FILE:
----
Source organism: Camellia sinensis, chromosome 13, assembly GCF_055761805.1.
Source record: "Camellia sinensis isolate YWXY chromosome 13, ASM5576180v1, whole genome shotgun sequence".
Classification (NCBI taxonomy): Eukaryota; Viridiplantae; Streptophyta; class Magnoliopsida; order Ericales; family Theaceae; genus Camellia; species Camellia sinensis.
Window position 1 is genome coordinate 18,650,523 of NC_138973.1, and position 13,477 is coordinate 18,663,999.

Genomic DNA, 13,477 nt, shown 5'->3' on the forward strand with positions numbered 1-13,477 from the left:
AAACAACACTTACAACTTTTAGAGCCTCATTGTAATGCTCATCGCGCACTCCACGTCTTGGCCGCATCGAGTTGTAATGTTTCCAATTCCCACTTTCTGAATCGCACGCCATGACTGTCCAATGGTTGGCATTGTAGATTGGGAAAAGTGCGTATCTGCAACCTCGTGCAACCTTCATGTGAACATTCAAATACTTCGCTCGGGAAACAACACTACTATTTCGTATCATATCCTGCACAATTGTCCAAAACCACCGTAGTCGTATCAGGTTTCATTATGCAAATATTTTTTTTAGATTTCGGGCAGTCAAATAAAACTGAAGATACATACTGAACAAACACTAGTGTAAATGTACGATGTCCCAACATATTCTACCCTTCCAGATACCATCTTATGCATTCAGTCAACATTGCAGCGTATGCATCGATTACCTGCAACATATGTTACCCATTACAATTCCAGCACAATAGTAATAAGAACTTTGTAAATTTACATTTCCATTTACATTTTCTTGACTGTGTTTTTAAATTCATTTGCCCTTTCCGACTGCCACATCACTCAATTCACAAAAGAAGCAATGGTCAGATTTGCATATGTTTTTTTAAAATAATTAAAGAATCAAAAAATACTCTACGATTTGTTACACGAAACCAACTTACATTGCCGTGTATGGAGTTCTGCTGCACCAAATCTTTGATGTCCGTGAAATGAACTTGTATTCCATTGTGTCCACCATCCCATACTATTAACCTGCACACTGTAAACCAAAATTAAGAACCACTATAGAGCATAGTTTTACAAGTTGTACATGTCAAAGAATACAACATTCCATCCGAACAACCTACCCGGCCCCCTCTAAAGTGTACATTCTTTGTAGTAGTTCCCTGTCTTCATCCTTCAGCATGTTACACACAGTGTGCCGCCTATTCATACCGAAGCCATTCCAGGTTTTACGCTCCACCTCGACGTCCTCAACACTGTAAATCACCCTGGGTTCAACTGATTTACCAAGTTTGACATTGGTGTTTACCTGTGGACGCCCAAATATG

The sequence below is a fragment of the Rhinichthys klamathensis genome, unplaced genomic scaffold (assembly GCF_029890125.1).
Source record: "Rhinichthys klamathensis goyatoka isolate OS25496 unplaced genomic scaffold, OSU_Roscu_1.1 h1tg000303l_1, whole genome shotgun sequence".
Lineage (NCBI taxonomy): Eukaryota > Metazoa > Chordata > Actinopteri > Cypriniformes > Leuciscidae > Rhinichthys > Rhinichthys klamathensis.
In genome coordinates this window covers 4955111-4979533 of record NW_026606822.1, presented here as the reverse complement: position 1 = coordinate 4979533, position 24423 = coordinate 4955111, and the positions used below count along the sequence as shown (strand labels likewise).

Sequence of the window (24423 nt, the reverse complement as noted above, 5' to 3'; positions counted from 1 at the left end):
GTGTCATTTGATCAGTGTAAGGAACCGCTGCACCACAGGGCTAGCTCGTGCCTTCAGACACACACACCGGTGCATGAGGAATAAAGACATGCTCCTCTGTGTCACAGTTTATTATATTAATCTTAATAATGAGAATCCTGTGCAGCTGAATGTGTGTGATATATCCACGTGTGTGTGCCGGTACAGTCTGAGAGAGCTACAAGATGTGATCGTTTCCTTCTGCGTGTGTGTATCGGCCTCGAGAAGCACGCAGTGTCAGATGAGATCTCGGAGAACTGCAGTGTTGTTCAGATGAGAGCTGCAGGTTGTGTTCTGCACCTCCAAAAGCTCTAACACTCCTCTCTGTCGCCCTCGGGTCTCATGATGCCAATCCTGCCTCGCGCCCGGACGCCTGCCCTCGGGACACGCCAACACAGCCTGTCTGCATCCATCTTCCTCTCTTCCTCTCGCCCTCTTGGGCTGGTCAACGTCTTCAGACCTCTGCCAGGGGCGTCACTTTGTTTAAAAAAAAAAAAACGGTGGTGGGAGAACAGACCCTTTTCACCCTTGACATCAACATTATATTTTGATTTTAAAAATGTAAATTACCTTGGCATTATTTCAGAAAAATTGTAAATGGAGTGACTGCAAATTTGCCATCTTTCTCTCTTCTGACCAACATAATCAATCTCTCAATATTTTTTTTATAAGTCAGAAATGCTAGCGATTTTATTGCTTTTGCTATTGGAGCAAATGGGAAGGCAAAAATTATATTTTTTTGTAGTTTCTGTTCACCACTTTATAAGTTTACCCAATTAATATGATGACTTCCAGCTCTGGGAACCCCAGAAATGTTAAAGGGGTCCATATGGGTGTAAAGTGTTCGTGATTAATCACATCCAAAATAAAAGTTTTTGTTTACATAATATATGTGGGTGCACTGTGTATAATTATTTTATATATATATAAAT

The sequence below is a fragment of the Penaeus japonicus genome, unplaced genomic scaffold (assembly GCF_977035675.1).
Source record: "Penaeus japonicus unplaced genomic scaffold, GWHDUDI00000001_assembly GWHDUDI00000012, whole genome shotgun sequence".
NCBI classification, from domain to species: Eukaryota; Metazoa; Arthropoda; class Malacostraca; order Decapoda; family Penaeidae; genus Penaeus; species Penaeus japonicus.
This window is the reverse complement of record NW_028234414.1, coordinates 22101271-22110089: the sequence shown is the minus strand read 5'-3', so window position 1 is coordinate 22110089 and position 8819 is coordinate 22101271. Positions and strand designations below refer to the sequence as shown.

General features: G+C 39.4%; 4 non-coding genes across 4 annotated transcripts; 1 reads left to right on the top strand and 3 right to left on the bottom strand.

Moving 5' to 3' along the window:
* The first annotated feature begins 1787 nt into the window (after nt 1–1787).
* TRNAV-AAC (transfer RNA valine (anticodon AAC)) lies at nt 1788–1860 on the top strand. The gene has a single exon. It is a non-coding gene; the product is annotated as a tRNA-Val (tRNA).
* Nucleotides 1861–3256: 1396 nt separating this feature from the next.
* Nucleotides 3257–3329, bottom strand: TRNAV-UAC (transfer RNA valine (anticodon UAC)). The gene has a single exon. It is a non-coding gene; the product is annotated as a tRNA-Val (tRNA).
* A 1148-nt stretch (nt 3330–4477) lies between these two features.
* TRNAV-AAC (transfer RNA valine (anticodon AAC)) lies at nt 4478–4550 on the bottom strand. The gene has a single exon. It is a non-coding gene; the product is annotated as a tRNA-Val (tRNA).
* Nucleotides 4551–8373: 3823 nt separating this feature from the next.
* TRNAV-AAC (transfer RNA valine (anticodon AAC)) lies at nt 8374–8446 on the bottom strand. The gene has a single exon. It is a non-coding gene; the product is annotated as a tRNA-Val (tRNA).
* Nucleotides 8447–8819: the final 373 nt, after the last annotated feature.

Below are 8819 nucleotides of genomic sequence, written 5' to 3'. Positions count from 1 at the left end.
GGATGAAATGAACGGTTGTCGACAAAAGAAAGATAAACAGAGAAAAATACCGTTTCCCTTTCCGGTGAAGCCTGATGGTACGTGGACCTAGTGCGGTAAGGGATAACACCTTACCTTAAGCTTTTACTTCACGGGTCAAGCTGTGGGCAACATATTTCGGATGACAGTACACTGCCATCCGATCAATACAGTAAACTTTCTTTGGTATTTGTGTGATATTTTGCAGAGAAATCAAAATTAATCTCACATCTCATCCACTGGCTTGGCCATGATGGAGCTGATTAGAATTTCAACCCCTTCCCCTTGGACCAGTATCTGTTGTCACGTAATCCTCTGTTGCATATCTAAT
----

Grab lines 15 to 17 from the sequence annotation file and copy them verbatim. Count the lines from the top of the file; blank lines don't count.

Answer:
NCBI classification, from domain to species: Eukaryota; Metazoa; Arthropoda; class Malacostraca; order Decapoda; family Penaeidae; genus Penaeus; species Penaeus japonicus.
This window is the reverse complement of record NW_028234414.1, coordinates 22101271-22110089: the sequence shown is the minus strand read 5'-3', so window position 1 is coordinate 22110089 and position 8819 is coordinate 22101271. Positions and strand designations below refer to the sequence as shown.

General features: G+C 39.4%; 4 non-coding genes across 4 annotated transcripts; 1 reads left to right on the top strand and 3 right to left on the bottom strand.